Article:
The new interior secretary is keeping a promise to travel to the rural West and talk to people who are concerned about large national monuments that protect federal public land. Ryan Zinke's first stop is the new Bears Ears National Monument in Utah. It's on land considered sacred to Native Americans. We're going to spend some time there now to learn why local opposition to it is so fierce. NPR's Kirk Siegler reports.

KIRK SIEGLER, BYLINE: A lot of the anger over federal public land in rural Utah today can be traced back to a windy, gray day in Arizona in September of 1996.

(SOUNDBITE OF ARCHIVED RECORDING)

BILL CLINTON: On this remarkable site, God's handiwork is everywhere in the natural beauty of the Escalante Canyons and in the...

SIEGLER: This is President Bill Clinton designating the Grand Staircase-Escalante National Monument in Utah at a ceremony 150 miles away at the Grand Canyon.

(CHEERING, APPLAUSE)

SIEGLER: But Clinton didn't even set foot in Utah that day. The planning for the monument was largely done in secret, and state leaders got virtually no heads up that it was coming. Twenty-one years later, mistrust toward the federal government persists in the tight-knit, mostly Mormon town of Blanding, Utah. Folks can't help but draw a parallel to how the sweeping Bears Ears monument ended up in their backyard.

LAURA O'DONNELL: I don't understand how it would protect the land when you're inviting thousands of footprints in that - to people that it was unknown before. I mean they didn't - had no clue about this area.

SIEGLER: At Blanding's visitor center, Laura O'Donnell is uncomfortable that her home is suddenly the flashpoint in the environmental movement.

O'DONNELL: I like it the way it is. We've got our farmers, our ranchers. We've got the largest school district right here in Blanding - no.

SIEGLER: This is how deep the opposition runs - that even the woman working the tourist center doesn't want a new monument that could attract more tourists. This latest battle in sagebrush country goes a lot further than the usual anxieties about a new monument restricting mining or other development. Longtime locals like Jami Bayles put it this way. People were offended when the government came in and declared that Bears Ears is under threat.

JAMI BAYLES: We keep that place pristine. We keep it clean. We keep - you know, we check on it all the time. And so I guess my argument is, OK, yeah, it belongs to everybody, but not everybody has been taking care of it.

SIEGLER: Bayles organized her neighbors into a group called San Juan Stewards. From her office at a small college, you can see the twin Bears Ears buttes out on the vast Cedar Mesa west of town. While not as visually dramatic as the famous national parks nearby, the area is dense with cliff dwellings and ancient artifacts, and the protected monument is huge - 1.3 million acres.

BAYLES: Monuments should be an honor to an area, and we feel like this one is nothing but a punishment.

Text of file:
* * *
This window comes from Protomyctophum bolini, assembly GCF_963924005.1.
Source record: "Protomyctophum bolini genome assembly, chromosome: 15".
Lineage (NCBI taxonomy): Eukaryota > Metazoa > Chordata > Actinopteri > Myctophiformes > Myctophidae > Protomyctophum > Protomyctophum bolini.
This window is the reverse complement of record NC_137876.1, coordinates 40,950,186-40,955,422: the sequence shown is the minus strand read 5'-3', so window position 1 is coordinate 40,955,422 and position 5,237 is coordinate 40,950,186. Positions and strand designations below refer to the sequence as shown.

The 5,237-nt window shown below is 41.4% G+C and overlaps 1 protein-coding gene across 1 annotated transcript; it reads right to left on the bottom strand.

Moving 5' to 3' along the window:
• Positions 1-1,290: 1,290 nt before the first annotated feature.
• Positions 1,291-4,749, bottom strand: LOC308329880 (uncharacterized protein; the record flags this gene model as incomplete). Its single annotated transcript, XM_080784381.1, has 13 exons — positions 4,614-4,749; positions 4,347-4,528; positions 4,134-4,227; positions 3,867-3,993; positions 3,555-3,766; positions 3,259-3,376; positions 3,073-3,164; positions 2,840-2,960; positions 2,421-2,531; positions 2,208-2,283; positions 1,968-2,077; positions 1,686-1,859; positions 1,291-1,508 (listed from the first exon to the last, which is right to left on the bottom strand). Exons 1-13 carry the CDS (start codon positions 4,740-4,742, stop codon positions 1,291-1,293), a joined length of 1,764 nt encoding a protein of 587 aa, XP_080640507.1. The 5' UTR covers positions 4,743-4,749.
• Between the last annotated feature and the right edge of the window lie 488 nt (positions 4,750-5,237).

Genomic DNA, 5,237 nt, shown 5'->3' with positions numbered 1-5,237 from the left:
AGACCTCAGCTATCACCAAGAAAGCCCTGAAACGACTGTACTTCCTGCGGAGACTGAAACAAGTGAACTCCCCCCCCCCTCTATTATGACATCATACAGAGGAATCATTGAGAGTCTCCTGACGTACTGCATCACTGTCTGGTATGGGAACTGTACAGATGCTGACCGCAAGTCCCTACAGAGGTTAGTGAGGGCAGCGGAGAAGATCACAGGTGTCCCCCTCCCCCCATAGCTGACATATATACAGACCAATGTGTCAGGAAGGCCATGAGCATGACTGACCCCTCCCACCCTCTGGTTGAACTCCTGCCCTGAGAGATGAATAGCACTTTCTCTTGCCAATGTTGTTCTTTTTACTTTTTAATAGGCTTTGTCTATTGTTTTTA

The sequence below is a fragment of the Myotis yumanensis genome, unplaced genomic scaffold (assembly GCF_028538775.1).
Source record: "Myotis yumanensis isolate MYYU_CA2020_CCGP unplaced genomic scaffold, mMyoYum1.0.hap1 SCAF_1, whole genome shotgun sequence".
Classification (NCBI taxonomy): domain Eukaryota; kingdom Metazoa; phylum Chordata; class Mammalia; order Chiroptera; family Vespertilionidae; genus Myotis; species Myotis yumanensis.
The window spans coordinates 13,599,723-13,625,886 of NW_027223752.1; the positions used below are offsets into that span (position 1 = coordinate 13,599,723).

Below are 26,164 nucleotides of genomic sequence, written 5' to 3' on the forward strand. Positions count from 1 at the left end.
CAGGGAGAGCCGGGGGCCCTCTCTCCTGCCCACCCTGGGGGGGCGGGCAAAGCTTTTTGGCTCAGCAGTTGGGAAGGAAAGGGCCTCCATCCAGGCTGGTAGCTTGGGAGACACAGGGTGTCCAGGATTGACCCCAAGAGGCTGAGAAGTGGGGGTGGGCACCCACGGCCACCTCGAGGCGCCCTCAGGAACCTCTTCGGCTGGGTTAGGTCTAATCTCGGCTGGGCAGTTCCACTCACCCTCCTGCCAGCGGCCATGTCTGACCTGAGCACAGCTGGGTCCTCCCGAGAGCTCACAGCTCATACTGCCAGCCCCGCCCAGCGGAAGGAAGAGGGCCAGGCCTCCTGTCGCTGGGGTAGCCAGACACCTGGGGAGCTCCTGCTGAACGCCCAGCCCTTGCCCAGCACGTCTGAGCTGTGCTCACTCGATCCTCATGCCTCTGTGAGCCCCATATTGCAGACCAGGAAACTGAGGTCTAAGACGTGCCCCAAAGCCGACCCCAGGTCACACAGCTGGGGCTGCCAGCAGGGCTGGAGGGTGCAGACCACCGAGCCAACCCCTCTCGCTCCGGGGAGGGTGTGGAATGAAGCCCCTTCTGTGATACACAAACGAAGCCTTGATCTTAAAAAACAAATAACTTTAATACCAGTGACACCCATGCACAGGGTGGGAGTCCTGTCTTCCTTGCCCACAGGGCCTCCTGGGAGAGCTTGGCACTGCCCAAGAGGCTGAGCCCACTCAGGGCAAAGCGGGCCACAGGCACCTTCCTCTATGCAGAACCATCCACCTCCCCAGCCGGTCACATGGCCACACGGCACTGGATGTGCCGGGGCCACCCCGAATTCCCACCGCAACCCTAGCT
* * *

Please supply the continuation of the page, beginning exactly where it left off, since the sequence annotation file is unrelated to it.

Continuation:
SIEGLER: Bayles says the monument is being pushed by extreme out-of-state environmentalists. Now, there are deep pockets behind the protect Bears Ears campaign - Hollywood actors, outdoor retail giants like Patagonia.

UNIDENTIFIED MAN: (Unintelligible).

SIEGLER: But San Juan County is 50 percent Native American. And 30 miles down the road on the Navajo reservation, tribal leaders say it's a lie for people in Blanding to argue that the monument is being pushed on them from the outside.

KENNETH MARYBOY: For them to be here for 130 years, they should at least understand the Native Americans now.

SIEGLER: Kenneth Maryboy, a chapter president for the Navajo Nation, says tribes around the Four Corners welcomed the outside money and help because they didn't have a voice before. Maryboy was part of the original talks to protect Bears Ears with Utah's congressional delegation that began nearly a decade ago. They broke down last year.

MARYBOY: Our gripe and our fight is to preserve what's there - the Native American artifacts, the antiquities and all the shrines and the ruins.

SIEGLER: Maryboy says bringing national monument status to Bears Ears will help protect those antiquities from vandalism. He says it could also guard against looting, a historical problem here.

MARYBOY: The San Juan County good old boys don't want to see this happen. They adamantly, openly said, this is our land; the damn Navajos need to go back to the reservation.

SIEGLER: There is a lot at stake ahead of Secretary Zinke's visit. Tribes point to a history of broken promises. And if the Trump administration moves to abolish Bears Ears, you could see this turning into the next Standing Rock protest. Or on the other side, if the monument stays as is, do the anti-government militias show up?

Back near Blanding, I met Ferd Johnson for a tour of some of this area's famous rugged canyon country. We're riding ATVs. Ferd's retired, but he's long guided tourists in and out of what's now the monument.

FERD JOHNSON: The Bears Ears - that's a beauty out there. It's - it is really nice.

SIEGLER: Johnson has a compromise. He says, why not just shrink the monument and just protect the cliff dwellings and the artifacts themselves?

JOHNSON: All these environmentalists, these Navajos, Hopis and the other Indians didn't even know where the Bears Ears was, and they'd still come and ask, where is it? (Laughter) Why is it so sacred if they don't even know where it is?

SIEGLER: The tribes dispute this. Some have already signaled they'll sue if after Secretary Zinke's Utah trip the administration moves to rescind any or all of Bears Ears. Kirk Siegler, NPR News, in southeast Utah. Transcript provided by NPR, Copyright NPR.